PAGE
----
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The Vidhana Soudha located in Bangalore, is the seat of the state legislature of Karnataka.[1] It is constructed in a style sometimes described as Mysore Neo-Dravidian,[2] and incorporates elements of Indo-Saracenic and Dravidian styles.[3] The construction was completed in 1956.

Vidhana Soudha
Vidhana Soudha 2012.jpg
Vidhana Soudha is the seat of Karnataka's Legislative assembly
Vidhana Soudha is located in Bengaluru
Vidhana Soudha
Location of Vidhana Soudha in Bangalore 32
General information
TypeLegislative building
Architectural styleNeo-Dravidian
LocationBangalore, Karnataka
Coordinates12°58′47″N 77°35′26″E / 12.9796°N 77.5906°E / 12.9796; 77.5906Coordinates: 12°58′47″N 77°35′26″E / 12.9796°N 77.5906°E / 12.9796; 77.5906
Construction started1952
Cost14.8 million (US$210,000)
OwnerGovernment of Karnataka
Height150 feet (46 m)
Technical details
Size60 acres
Floor count4 + 1 basement
Floor area505,505 square feet (46,963.0 m2)
Design and construction
ArchitectB.R. Manickam, K.C.Reddy and Kengal Hanumanthaiya
Main contractorKPWD
Other information
Seating capacity300 members

Construction historyEdit


Vidhana Souda

Kengal Hanumanthaiah is credited with the conception and construction of the Vidhana Soudha.[4] The foundation stone was laid by the then Prime Minister of India, Jawaharlal Nehru and then chief minister K.C Reddy, on July 13, 1951.[5] However, it was Hanumanthaiah who was instrumental in the redesign and speedy construction of Vidhana Soudha. He visited Europe, Russia, the United States, and other places and got the idea of building the Vidhana Soudha by incorporating various designs from the buildings he had seen. It was completed in 1956. He took a lot of interest and effort in building this marvelous granite building. It was meant to dwarf the British-built Athara Kacheri (High Court) building.[6] Hanumanthaiah was criticized for the nearly 15 million rupees spent to construct the building.[7] But the building designed by him is an outstanding structure of Neo Dravidian style. The land area is 60 acres.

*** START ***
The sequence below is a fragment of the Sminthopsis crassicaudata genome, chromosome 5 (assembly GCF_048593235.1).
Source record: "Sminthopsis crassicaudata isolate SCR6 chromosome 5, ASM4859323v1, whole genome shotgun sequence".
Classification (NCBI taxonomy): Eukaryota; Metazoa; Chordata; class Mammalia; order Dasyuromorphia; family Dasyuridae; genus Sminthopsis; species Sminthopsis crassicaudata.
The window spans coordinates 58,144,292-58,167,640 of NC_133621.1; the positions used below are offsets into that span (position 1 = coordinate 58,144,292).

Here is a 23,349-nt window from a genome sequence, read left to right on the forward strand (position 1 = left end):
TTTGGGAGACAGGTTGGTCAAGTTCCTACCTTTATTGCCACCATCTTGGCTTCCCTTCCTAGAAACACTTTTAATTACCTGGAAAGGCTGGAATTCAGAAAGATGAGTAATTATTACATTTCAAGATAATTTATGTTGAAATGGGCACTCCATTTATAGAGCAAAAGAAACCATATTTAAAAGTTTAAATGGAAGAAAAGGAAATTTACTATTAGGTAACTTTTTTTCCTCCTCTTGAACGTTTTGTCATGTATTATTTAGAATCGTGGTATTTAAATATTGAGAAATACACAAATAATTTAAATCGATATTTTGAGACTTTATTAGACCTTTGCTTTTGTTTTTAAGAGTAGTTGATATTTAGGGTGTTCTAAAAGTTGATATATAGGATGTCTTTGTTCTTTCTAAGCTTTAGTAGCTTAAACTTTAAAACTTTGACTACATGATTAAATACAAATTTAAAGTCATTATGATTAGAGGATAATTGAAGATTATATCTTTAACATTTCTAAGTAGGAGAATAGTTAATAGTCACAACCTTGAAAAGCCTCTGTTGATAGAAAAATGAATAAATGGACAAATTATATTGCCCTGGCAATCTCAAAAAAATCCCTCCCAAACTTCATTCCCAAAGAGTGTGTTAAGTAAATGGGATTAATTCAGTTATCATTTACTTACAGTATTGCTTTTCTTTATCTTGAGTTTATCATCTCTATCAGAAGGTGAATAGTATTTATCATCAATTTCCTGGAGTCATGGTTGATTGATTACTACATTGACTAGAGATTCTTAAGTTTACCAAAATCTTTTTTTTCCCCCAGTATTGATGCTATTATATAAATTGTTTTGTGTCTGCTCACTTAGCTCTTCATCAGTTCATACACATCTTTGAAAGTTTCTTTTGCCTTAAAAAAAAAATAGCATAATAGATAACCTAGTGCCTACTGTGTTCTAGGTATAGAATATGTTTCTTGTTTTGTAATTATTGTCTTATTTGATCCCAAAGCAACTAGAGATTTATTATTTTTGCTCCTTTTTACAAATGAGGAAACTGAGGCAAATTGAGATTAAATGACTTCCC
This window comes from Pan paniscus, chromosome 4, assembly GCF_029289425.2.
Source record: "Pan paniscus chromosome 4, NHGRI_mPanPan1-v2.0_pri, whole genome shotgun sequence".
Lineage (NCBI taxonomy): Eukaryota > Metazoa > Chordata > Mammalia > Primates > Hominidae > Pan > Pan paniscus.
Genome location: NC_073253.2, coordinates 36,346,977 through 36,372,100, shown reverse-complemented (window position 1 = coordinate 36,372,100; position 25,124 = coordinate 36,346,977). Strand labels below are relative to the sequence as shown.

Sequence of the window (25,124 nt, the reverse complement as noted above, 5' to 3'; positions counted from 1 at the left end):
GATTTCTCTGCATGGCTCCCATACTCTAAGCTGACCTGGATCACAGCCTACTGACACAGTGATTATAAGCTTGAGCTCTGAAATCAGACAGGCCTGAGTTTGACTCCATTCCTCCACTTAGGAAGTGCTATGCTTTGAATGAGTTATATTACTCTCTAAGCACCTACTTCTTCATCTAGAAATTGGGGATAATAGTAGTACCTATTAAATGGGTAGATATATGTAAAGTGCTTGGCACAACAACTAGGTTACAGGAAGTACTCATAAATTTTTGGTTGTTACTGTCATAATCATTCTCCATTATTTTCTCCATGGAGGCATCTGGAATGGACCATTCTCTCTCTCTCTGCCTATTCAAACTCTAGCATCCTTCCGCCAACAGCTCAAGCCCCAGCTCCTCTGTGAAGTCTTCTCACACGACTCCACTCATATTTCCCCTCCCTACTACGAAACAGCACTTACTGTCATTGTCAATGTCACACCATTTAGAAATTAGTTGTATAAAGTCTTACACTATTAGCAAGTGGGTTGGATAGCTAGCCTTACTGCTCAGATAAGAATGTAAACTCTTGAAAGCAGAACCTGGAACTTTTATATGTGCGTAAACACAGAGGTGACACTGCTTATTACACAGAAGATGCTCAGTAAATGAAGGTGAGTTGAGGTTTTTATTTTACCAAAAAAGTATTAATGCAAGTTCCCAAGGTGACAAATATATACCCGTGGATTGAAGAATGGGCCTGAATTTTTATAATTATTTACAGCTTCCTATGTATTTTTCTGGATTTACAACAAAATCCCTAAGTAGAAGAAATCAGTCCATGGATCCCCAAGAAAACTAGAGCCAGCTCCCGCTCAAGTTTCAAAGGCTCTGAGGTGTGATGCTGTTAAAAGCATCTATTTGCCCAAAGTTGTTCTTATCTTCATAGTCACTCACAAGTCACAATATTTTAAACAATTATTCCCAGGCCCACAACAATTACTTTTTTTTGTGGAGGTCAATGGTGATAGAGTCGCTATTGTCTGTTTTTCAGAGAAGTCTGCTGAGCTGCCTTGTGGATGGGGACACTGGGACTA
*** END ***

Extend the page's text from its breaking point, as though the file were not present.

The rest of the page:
Design and constructionEdit

Vidhana Soudha, facade
Ashoka pillar
The slogan "Government Work Is God's Work" is inscribed in Kannada and English above the entrance to the Vidhana Soudha.

The Vidhana Soudha has four floors above and one floor below ground level and sprawls across an area of 2,300 by 1,150 feet (700 m × 350 m). It is the largest Legislative building in India. Its eastern face has a porch with 12 granite columns, 40 feet (12 m) feet tall. Leading to the foyer is a flight of stairs with 45 steps, more than 200 feet (61 m) wide. The central dome, 60 feet (18 m) in diameter, is crowned by a likeness of the Indian national emblem.

The front of the building is inscribed with the slogan "Government's Work is God's Work," and the Kannada equivalent, "ಸರ್ಕಾರದ ಕೆಲಸ ದೇವರ ಕೆಲಸ" (sarkarada kelasa devara kelasa).[3] In 1957, the Mysore government planned to replace the inscription with Satyameva Jayate, at a cost of 7,500 rupees,[7] but the change did not take place. In 1996, the inscription inspired a visiting U.S. state governor, George Voinovich of Ohio, to propose etching "With God, all things are possible" onto the Ohio Statehouse, prompting a high-profile lawsuit.[8]